Jaguar I-PACE x Google Street 1.jpg

Google straps air quality sensors to its Street View cars

Image credit: jaguar i pace

Google has added air quality measuring sensors to its first all-electric Street View car which will help create maps of pollution hotspots.

The firm is using a Jaguar Land Rover I-PACE which has extra air quality measuring sensors that can detect nitrogen dioxide (NO2) and carbon dioxide (CO2) emissions, and fine particles (PM2.5) on a street-by-street basis.

The technology is being trialled in Dublin initially. Air quality information will be captured over the next 12 months, after which Google’s research partners will analyse the data and develop maps of street-level air pollution.

Dublin City Council hopes the data will help policymakers as well as encourage people to make small daily changes to help improve air quality.

While air pollution has broadly improved in cities around the world since the start of Covid-19 lockdowns in 2020, a study recently found that the changes were smaller than expected.

Jaguar engineers have also worked to integrate Google Street View technology into the vehicle, including new roof mountings for the Street View camera, new rear-window glass which allows for wiring and redesigned interior switchgear to incorporate Google Street View controls.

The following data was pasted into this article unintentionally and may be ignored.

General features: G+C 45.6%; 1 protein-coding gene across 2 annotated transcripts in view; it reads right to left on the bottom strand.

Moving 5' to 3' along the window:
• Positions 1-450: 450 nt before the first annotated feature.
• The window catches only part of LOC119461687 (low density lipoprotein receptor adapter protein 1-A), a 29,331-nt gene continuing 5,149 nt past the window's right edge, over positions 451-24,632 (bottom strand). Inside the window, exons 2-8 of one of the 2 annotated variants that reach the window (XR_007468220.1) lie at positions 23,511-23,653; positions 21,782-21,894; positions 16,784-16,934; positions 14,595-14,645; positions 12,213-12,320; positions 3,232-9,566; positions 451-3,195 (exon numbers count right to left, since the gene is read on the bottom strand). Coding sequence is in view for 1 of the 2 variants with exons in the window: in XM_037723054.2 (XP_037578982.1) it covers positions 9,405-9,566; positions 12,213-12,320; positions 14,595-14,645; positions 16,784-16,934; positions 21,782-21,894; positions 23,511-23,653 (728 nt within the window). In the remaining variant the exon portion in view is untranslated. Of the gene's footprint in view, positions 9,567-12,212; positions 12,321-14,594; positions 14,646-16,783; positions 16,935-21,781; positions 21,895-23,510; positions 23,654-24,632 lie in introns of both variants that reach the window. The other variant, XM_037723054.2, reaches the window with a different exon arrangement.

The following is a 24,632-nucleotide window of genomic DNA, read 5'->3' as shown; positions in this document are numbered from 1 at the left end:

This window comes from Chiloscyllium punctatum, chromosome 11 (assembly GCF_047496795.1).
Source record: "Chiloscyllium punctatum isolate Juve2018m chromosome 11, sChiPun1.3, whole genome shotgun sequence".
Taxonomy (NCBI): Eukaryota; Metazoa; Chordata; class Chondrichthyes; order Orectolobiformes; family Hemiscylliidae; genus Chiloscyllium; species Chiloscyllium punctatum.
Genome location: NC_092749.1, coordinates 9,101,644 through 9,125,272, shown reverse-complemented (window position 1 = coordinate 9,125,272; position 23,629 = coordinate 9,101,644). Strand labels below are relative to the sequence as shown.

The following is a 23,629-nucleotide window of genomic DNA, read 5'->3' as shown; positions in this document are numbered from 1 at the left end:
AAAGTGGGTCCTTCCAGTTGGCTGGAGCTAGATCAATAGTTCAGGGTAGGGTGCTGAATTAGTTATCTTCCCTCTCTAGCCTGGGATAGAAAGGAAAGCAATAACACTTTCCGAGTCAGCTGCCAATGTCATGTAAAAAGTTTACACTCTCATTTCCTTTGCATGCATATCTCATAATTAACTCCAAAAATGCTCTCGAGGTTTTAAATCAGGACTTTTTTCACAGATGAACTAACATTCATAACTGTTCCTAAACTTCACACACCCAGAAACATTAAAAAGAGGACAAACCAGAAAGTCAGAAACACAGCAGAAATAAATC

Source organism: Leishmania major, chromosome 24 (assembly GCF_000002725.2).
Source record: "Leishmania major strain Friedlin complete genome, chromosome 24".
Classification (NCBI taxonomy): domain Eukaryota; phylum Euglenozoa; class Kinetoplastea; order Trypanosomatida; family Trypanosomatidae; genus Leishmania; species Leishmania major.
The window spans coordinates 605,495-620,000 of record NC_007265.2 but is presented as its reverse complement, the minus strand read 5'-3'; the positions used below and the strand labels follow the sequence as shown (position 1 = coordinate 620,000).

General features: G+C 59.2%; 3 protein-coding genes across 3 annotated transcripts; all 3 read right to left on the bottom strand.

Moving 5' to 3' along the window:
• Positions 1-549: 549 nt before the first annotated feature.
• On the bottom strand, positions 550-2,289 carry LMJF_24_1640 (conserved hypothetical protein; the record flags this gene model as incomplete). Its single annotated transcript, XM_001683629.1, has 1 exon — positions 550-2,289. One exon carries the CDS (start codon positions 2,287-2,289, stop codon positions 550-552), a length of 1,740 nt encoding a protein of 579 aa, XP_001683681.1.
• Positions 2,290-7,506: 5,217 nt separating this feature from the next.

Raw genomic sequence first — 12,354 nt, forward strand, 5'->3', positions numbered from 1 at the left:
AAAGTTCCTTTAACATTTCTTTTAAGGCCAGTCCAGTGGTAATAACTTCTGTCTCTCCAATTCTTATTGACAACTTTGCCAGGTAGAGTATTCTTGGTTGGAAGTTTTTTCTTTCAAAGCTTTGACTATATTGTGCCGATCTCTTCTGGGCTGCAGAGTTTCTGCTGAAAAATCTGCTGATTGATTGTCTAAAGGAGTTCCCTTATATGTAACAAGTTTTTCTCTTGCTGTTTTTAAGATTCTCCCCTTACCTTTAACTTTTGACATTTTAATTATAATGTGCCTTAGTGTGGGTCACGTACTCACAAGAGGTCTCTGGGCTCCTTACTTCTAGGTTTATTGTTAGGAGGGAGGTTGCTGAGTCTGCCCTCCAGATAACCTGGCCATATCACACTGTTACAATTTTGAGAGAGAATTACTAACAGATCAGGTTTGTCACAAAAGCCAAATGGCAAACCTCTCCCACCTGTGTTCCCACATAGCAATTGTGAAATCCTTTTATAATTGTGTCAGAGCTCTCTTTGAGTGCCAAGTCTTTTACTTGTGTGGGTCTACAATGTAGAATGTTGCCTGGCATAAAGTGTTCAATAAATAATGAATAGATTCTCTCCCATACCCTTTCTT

Elena Allen, a Jaguar Land Rover project manager, said: “We are delighted to support this project as it aligns with our own journey to becoming an electric-first business and achieving net zero carbon by 2039. Partnerships like this are one of the ways we can achieve our sustainability goals and make a positive impact on society.”

Paddy Flynn, vice president of geo operations at Google, said: “Air quality is a serious concern, especially for cities, but there is a gap in terms of localised data and insights available to both decision-makers and citizens.

“As part of this project, we’re using technology to capture this important data and make it accessible so that together with Dublin City Council, we can drive solution planning.”

Google has used Jaguar’s I-Pace vehicles in the past for its self-driving fleet as part of its Waymo autonomous vehicle programme.

Launched in 2018, the I-Pace can travel around 246 miles on a full charge following a software update in 2019 that extended its range.

Waymo is also planning to open up a test driverless ride-hailing service to the US public in the city of Phoenix, Arizona.

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